Cruise Industry

Industry Focus: The ten most expensive cruise ship concepts ever

The passenger shipping industry, or cruise industry in the modern world, has truly been transformed over the past few decades, with ships that were the largest in the world in the late 90s now barely maintaining their position in the list of the world’s top ten largest cruise ships.

Indeed, in 1912 when RMS Titanic was launched, she was the largest passenger ship ever built and a modern wonder of her age, yet today her 46,328-gross tons would make her a small to mid-size cruise ship in the modern cruise industry.

However, the same competition that drove the development and construction of Titanic remains at work in the cruise industry today: cruise lines are constantly vying with one another to build the biggest, the best, the most luxurious or the most exciting cruise ship. The current largest cruise ships, the Oasis-class operated by Royal Caribbean International, are only the size they are because of the many facilities and amenities Royal Caribbean wanted to offer on board.

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Our list of the top ten most expensive cruise ship concepts includes ships that are currently under construction, as well as outrageously large and expansive design concepts that are unlikely to leave the drawing board for years to come, if ever! Ambitious projects such as the gargantuan Freedom Ship at number 1 may seem far-fetched, but remember that when Isambard Kingdom Brunel first launched the 211m SS Great Eastern, by far the largest ship ever built in 1858, a project like Titanic would have seemed inconceivable. Indeed, Great Eastern was too large for her time, a concept too advanced for the 19th century shipping industry and she was unable to make a profit for her owners. Similarly, when Titanic was launched in 1912, a ship such as the Oasis of the Seas, or Allure of the Seas, would have seemed too far-fetched by far to ever sail.

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10. Seven Seas Explorer, $450-million

Seven Seas Explorer is under construction in the Fincantieri shipyard in Italy and is expected to cost the Regent Seven Seas cruise line $450-million when she is launched in 2016. She will be the cruise line’s third all-suite and all-balcony luxury vessel. At 54,000-gross tons, she is 10,000-gross tons larger than Titanic, yet is considered a ‘small’ and ‘intimate’ cruise ship by modern standards, carrying just 738 guests in 369 suites. The ship will boast six restaurants, a nine-deck atrium, and a two-deck theatre, and will offer itineraries in Alaska, the Mediterranean, and the Caribbean.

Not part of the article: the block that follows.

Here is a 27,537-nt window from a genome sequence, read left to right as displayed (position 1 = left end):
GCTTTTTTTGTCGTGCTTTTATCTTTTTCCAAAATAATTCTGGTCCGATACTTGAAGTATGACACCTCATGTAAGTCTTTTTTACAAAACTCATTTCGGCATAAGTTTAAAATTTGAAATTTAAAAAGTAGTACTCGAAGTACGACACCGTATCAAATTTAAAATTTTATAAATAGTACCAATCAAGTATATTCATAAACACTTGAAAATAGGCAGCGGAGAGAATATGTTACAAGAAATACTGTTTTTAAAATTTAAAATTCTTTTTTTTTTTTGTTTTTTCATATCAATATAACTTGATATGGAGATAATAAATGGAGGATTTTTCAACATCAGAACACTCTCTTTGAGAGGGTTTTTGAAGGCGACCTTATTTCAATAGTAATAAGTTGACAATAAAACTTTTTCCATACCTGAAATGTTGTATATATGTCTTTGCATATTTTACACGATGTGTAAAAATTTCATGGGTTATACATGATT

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9. Titanic 2, $500-million

RMS Titanic sailed from Southampton in 1912 bound for New York, she was the largest ocean liner ever built and a modern wonder of the age, but within a few days she would become the greatest peacetime maritime disaster in history. Today, she remains an iconic symbol of mans’ folly and human arrogance. More than 1,500 people died after she struck an ice-berg in the North Atlantic, most of them were immigrants in search of a better life in America, but what made Titanic particularly shocking to the public was the fact that some of the most famous and richest men in the world died in the disaster as well. Now, Australian billionaire Clive Palmer is planning to put the icon to sea once more with an ambitious project to build a replica Titanic (Titanic II) in a Chinese shipyard. The project was announced in 2012, on the 100th anniversary of the original ship’s sinking. When she is launched, Titanic II will sail for Blue Star Line, a reference to the owners of the original ships, White Star Line, and her maiden voyage will be… yes, you guessed it, a cruise from Southampton to New York, following the exact route taken by RMS Titanic more than 100 years ago. She is due for launch in 2016, and while some might call it madness, we call it genius. Cruise Arabia & Africa intends to be onboard!